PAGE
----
Review: Dreams Die Hard – story-telling at its brilliant best

This is story-telling at its brilliant best. Personal, incisive, at times funny, yet also sad and highly thought-provoking. Dreams Die Hard also contains the best-ever explanation of Brexit courtesy of the good old British fry-up.

A one-woman show, written and performed by Rachel Karafistan (whose grandfather Mehmet Karafistan was from Yeşilırmak, Cyprus) with direction and original music by Kuba Pierzchalski, the play made its UK premiere at an intimate theatre – the Tristan Bates Actors Centre – in Covent Garden in April. The story revolves around an unplanned pregnancy, a Turkish Cypriot lover, a redheaded US soldier and a monkey.

When Rachel found her paternal grandmother Olive’s diary from 1945 (the year her father was born), it blew apart everything she thought she knew about her grandparents. A 20-year gestation period followed before Rachel felt she could dramatize her relatives’ journey and struggles, poignantly capturing our universal challenges.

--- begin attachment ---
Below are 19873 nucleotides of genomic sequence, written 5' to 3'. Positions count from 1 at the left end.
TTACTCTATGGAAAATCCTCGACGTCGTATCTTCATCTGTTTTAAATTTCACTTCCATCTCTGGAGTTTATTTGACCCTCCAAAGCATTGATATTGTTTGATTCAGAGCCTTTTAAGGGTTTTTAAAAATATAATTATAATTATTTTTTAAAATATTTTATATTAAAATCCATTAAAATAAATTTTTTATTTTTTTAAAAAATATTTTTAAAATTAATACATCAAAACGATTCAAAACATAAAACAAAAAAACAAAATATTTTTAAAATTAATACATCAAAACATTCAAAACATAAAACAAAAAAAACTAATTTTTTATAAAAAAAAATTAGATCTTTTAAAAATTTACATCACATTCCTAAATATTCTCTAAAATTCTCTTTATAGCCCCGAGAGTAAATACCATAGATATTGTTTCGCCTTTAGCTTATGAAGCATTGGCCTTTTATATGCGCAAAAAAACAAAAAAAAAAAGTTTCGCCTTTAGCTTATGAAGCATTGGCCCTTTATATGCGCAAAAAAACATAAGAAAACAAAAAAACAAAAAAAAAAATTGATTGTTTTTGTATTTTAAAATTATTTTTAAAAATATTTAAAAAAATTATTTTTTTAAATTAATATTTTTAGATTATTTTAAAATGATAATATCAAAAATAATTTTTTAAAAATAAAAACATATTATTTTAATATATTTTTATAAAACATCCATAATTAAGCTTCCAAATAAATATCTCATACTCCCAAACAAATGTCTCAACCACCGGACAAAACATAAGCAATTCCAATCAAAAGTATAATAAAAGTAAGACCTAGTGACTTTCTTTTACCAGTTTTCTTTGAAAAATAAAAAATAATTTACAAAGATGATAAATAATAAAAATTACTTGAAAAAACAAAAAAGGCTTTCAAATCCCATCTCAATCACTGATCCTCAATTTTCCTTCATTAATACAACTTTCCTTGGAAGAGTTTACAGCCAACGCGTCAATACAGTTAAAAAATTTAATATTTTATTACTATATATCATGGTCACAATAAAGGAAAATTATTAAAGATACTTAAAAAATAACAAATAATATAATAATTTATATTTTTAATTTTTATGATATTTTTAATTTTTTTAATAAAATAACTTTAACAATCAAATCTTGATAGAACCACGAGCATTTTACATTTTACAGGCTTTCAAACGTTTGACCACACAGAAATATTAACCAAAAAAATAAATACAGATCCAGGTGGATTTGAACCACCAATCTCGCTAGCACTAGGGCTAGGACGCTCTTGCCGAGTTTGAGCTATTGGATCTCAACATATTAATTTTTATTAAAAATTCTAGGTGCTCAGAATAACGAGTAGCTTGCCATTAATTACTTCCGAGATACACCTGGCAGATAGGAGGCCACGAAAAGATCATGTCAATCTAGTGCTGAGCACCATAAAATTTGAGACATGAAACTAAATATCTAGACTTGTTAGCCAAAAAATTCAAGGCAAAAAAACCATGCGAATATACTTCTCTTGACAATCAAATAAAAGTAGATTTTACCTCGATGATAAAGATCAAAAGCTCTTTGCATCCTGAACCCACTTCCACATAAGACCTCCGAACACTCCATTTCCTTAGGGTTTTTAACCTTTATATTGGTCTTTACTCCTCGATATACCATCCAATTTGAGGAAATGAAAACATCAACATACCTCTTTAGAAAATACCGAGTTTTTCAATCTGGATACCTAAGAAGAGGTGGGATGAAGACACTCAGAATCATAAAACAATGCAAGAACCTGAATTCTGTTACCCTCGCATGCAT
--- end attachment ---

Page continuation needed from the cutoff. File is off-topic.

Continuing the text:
The play starts with Rachel sharing the findings of her DNA test, raising questions of identity; who we think we are and where we came from. We then meet Olive in all her vulnerability, humour and eloquence. Rachel also morphs into Churchill, then Red, the American GI, her grandfather Sydney, great-grandfather Reuben, and Mehmet Karafistan, who enters to Dillirga–  Cyprus’ unofficial anthem.

Rachel’s incredible performance is aided by the beautifully constructed labyrinth-like set (designed by Kuba), moving from war-torn London, to Liverpool, and then Cyprus, a seamless journey touching on the NHS, the welfare state, and Brexit.

The story ends with Olive’s words: “I must have a very strong streak of foreign blood in me because I’ve never in my life felt any love for my country”, played out to cine-reel footage of Rachel’s family and not a dry eye in the house.

Rachel recently won an award for her performance at the prestigious 32nd International Theatre Festival in Lomza, Poland. If you get a chance to see this play (it’s also playing at the Albany Theatre, Coventry on 28 and 29 June), do!